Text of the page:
The Taliban says it has registered more than 30,000 Afghan families who are in dire need of financial assistance because the main breadwinner has died, most while fighting with the Afghan National Security Forces (ANSF) or by airstrikes from US-led coalition troops in recent months.
“Yes, we have been registering orphans and the families requiring assistance. The current count is more than 30,000 families, which include 150,000 orphans and dependents. There are thousands of bereaved families who are waiting to be registered,” Syed Azeem Agha, a spokesman for the the Islamic Emirate of Afghanistan's (IEA) Commission of the Affairs of Indigent, Orphans and Disabled, told Sputnik.
He says that the Taliban machinery also takes care of “vocational training” of the children so they are able to support the economy in the future.
“We have developed programmes for the orphans and those rendered disabled by war so that they can acquire skills to become tailors, mechanics, pharmacists and carpenters among other vocations. We want these people to be economically self-sufficient,” Agha states.
The claims by the Taliban official give an insight into the insurgent group’s fast-expanding administrative capabilities, as its fighters overrun the positions of Afghan forces across the war-ravaged country.
From Takhar province in the north-east on the Tajikistan border, to Helmand and Kandahar provinces in the south, the Taliban claims to control more than 70 percent of Afghanistan’s territory in 24 of the 34 provinces.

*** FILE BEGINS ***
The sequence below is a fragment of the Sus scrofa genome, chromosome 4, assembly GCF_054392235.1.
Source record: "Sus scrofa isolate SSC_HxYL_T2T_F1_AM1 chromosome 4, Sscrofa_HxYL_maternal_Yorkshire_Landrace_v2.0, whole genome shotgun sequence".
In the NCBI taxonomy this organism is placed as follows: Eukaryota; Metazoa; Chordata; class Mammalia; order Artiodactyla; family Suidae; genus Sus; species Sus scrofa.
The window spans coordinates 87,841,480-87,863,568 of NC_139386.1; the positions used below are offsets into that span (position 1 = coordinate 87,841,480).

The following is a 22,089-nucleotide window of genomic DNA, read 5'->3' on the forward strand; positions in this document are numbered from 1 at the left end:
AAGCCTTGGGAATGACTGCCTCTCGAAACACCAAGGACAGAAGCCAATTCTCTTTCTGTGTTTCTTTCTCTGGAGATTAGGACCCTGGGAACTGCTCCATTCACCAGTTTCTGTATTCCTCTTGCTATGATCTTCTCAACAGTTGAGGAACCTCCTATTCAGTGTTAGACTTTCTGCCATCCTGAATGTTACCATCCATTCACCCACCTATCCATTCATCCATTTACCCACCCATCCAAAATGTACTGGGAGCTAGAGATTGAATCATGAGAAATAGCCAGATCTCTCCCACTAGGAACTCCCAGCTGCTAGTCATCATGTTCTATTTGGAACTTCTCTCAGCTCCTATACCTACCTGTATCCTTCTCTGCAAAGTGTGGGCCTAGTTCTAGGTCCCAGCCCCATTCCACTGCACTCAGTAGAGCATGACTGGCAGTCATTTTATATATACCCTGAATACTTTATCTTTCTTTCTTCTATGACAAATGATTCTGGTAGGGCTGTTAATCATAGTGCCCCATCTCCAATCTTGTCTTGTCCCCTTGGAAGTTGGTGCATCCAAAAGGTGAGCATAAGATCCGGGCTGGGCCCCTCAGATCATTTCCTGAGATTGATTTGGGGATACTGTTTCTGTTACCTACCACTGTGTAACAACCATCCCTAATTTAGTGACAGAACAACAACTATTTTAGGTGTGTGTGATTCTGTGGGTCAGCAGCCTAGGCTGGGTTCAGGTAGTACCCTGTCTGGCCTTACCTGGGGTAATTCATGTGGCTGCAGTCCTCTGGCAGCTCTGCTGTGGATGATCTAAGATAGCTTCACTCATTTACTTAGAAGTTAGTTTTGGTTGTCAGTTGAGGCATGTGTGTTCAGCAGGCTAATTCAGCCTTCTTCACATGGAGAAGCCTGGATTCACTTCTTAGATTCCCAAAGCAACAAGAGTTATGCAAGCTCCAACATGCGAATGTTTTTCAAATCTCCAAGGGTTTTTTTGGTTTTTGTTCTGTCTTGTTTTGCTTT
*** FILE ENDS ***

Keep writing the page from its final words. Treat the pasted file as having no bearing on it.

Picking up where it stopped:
“The Islamic Emirate’s flag is flying in 70 percent of the country at present, which means we already have a tax base comprising people living in these parts. We are taxing the people, agricultural land and have been at major road intersections charging custom duties on goods,” Agha said.
Agha reveals that besides taxing goods and the civilian population, the Taliban also relies on charities from wealthy Muslims to raise funds to meet its needs. “We are also raising money from the companies operating in the country,” he adds.
Although Agha is entrusted with overseeing the welfare of fighters' bereaved families, a majority of the funds raised by the Islamic Emirate is spent on funding the group’s fighters.
“Even though the IEA's budget has constantly increased as our influence widens again, we still don’t have a fixed yearly and monthly budget yet,” he says.
The Taliban official's revelations come against the backdrop of US-led coalition forces accelerating the withdrawal of troops from Afghanistan to meet the 11 September deadline, specified by President Joe Biden last month. However, the foreign troop pullout has coincided with the Taliban fighters regaining positions they controlled before the 20-year-old war began in 2001.
The US and its allies are now desperate to prevent the Hamid Karzai International Airport in Kabul from falling into the hands of the Taliban, as Washington already faces hard questions about what it has achieved in the past two decades by its involvement in the foreign war.
“NATO and allies are now working on how to ensure the continued operations of an international airport in Kabul. There were meetings also on the sidelines of the summit today,” the group’s Secretary-General, Jens Stoltenberg, said at a press conference on Monday.